90 percent of Oregon middle schools failed to help low-income or black students catch up in reading or math by 2012, state says
By Betsy Hammond on April 30, 2014 at 11:27 AM, updated April 30, 2014 at 2:22 PM
The vast majority of Oregon middle schools failed to help low-income or black students improve their reading or math skills enough to get closer to the reading or math achievement of not-low-income or white students in their school by 2012, the state reported Wednesday.
Among 120 middle schools statewide with at least 20 low-income and 20 non-low-income students, just 9 schools, or 8 percent, helped their low-income students narrow the achievement gap separating them from economically better-off classmates in reading from 2005 to 2012, the state audit division found. Only 14 schools, or 12 percent, helped their low-income students begin to catch up in math, the state audit division reported.
Among the 10 Oregon middle schools that enrolled at least six black eighth-graders eight years in a row, none helped black students close the achievement gap separating them from non-low-income whites in reading and just one school helped black students begin to catch up in math, the state reported.
Those 10 schools were in Portland, Beaverton, Hillsboro and four different school districts serving east Portland or suburbs just east of it.
That lack of progress across the vast majority of middle schools helps explain why Oregon’s Latino, African American and Native American students lag, on average, at least a full year behind white students who are not poor, in special education or learning English as a second language, the state said.
More middle schools helped their Latino students get closer to white non-low-income students in reading or math from 2005 to 2012, perhaps because Oregon’s Latino eighth-graders fared so poorly in 2005, with average reading scores two full years below grade level. Latino eighth-graders’ average reading scores caught up with those of Oregon’s African-American eighth-graders between 2007 and 2011, the report says.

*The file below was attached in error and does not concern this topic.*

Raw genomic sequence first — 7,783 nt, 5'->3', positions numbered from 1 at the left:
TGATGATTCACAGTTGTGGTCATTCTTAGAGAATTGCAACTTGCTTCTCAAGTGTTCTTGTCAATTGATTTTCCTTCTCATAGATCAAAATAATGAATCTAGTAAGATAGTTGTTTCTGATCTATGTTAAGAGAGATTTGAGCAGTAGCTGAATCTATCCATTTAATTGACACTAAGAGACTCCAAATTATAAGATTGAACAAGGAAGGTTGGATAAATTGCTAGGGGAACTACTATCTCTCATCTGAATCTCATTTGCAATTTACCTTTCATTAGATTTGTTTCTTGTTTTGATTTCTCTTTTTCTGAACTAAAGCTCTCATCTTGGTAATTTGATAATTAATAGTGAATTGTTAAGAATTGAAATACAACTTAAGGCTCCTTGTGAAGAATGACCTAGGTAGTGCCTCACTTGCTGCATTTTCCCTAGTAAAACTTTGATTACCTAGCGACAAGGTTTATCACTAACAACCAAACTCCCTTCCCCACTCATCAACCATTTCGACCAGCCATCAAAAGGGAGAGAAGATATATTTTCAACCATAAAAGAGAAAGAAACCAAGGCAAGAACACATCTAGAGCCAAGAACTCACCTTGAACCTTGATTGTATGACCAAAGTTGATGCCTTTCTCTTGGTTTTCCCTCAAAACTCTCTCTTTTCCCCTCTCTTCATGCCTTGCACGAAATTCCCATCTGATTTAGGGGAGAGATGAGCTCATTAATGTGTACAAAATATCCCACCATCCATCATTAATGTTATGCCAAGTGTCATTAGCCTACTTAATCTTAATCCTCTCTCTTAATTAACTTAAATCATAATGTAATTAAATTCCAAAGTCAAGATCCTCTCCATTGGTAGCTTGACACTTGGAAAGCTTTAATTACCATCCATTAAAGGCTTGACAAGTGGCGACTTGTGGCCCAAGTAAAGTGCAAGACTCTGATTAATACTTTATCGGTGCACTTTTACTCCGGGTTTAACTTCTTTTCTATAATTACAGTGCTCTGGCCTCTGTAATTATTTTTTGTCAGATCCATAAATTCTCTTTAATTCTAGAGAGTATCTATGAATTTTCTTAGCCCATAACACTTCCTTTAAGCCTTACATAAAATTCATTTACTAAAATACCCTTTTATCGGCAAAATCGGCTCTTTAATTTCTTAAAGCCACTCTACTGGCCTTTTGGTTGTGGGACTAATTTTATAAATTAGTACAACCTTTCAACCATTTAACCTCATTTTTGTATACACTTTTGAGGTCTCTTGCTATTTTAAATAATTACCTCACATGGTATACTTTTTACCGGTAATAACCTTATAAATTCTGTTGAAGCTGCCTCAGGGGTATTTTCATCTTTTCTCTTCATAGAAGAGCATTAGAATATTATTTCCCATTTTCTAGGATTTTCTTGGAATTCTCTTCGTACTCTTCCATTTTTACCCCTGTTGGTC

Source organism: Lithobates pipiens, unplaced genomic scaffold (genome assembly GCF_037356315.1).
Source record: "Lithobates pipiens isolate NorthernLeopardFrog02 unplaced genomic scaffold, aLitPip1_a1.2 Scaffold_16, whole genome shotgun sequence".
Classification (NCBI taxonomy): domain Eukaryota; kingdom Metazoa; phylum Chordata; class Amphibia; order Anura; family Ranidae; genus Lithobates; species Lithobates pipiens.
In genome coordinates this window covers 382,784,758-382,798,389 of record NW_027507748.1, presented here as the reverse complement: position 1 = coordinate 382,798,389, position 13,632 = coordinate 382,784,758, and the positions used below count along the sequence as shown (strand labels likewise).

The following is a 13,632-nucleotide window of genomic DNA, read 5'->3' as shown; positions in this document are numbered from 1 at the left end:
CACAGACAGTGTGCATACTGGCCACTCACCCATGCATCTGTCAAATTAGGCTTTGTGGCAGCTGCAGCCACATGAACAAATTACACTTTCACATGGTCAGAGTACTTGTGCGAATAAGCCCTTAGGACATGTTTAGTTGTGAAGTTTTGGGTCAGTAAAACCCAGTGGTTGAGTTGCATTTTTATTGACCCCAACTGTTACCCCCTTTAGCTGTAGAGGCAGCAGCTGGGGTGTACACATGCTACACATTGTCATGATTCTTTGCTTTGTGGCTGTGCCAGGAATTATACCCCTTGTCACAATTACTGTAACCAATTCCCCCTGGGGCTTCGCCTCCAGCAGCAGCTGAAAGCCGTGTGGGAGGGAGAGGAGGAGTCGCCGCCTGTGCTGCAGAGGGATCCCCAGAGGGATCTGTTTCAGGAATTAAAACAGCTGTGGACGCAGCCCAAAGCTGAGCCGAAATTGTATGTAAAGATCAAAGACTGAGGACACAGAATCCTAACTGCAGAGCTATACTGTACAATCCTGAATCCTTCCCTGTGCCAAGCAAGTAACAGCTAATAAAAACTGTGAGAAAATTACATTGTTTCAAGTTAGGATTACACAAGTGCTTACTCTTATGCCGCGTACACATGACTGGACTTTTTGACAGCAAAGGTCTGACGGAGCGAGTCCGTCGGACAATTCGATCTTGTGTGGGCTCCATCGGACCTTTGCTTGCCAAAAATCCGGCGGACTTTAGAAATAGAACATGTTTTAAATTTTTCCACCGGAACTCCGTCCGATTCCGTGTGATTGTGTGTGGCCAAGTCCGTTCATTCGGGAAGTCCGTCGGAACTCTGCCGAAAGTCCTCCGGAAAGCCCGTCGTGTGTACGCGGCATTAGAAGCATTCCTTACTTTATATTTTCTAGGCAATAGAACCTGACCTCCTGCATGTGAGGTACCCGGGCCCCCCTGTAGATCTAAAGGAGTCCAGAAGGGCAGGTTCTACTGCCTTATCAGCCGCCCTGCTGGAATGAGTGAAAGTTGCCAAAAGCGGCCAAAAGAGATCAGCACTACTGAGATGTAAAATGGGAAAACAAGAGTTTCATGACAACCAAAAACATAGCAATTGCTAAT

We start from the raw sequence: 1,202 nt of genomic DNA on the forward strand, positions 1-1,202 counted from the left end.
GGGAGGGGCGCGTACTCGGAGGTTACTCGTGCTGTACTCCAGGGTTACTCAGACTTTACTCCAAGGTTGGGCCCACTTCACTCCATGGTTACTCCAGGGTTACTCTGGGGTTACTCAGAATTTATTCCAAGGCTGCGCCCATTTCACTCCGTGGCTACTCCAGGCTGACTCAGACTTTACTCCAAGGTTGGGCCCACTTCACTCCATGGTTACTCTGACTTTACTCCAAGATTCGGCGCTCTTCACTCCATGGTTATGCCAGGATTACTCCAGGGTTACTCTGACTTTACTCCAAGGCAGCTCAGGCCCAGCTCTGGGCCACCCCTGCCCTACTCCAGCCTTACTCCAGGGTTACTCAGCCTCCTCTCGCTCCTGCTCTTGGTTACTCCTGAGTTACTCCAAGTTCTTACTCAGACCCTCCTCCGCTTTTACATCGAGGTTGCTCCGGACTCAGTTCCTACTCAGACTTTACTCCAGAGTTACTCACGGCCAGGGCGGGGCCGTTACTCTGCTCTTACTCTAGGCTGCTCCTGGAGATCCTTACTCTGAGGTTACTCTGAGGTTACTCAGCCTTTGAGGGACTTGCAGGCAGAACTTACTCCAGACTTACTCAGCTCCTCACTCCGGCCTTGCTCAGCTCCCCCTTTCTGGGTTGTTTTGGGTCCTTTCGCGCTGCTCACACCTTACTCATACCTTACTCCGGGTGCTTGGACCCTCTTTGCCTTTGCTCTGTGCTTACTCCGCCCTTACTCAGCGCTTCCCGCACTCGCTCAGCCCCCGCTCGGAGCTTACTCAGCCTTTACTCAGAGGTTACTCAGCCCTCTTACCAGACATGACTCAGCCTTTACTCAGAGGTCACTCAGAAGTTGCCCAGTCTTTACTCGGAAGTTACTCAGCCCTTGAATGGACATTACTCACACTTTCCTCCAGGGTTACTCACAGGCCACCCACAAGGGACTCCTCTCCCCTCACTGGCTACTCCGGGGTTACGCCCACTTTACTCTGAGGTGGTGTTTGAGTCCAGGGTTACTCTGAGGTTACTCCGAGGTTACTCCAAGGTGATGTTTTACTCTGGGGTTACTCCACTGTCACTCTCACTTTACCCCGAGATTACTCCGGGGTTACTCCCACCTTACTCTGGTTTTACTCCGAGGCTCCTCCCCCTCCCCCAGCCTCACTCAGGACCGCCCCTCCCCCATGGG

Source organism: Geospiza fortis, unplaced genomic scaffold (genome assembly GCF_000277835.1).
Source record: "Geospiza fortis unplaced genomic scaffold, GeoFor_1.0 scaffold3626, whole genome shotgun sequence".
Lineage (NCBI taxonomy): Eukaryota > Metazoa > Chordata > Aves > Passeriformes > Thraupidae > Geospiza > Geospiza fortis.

Of the 43 Oregon middle schools with at least 20 Latino eighth-graders and 20 non-low-income white students enrolled each year, one-third managed to narrow the gap between the two in reading between 2005 and 2012 and one-third managed to narrow the gap in math, the state found.
The test score analysis was conducted by a team of auditors in the Oregon Secretary of State’s audit division. Their report, “Oregon Department of Education: Efforts to Close Achievement Gaps,” found that the department has put a high priority on closing those gaps and has taken or is taking steps to do more to call attention to and try to fix that problem.
The audit divisions’s analysis left out many schools that educate Oregon eighth-graders because it did not include schools that opened after 2004, schools that added grade 8 after that year or schools with fewer than six black eighth-graders or 20 low-income and 20 not-low-income eighth-graders.
In Portland Public Schools, for example, the study included only four middle schools, Beaumont, Hosford, Jackson and Mount Tabor, serving fewer than one-fourth of the district’s eighth-graders. The study left out all four Oregon schools that currently educate the most black eighth-graders: Self Enhancement Academy, a Portland charter school; Reynolds Middle; Ron Russell Middle in the David Douglas school district of east Portland; and George Middle in Portland. And it omitted three of Oregon’s 10 largest middle schools: Reynolds, Ron Russell and Lane Middle in Portland.
The report called out by name nine middle schools that did close at least one achievement gap during the time period covered by the study. They included Alice Ott Middle School in the David Douglas district, Ogden Middle School in Oregon City, Molalla River Middle School and Memorial Middle School in Albany.
The Oregonian has repeatedly highlighted successful practices at Alice Ott, led by Principal James Johnston, that help explain its consistently notable achievement levels. The school has a model approach to getting students to attend regularly, something that is a huge problem in Oregon.
Ogden Middle School, led by Principal Libby Miller, has only small gaps separating its low-income students from its non-low-income students in both reading and math, the study said. The way teachers collaborate to help each other be effective with all students helps explain successes at Ogden and other schools getting notable results for low-income students, the report said.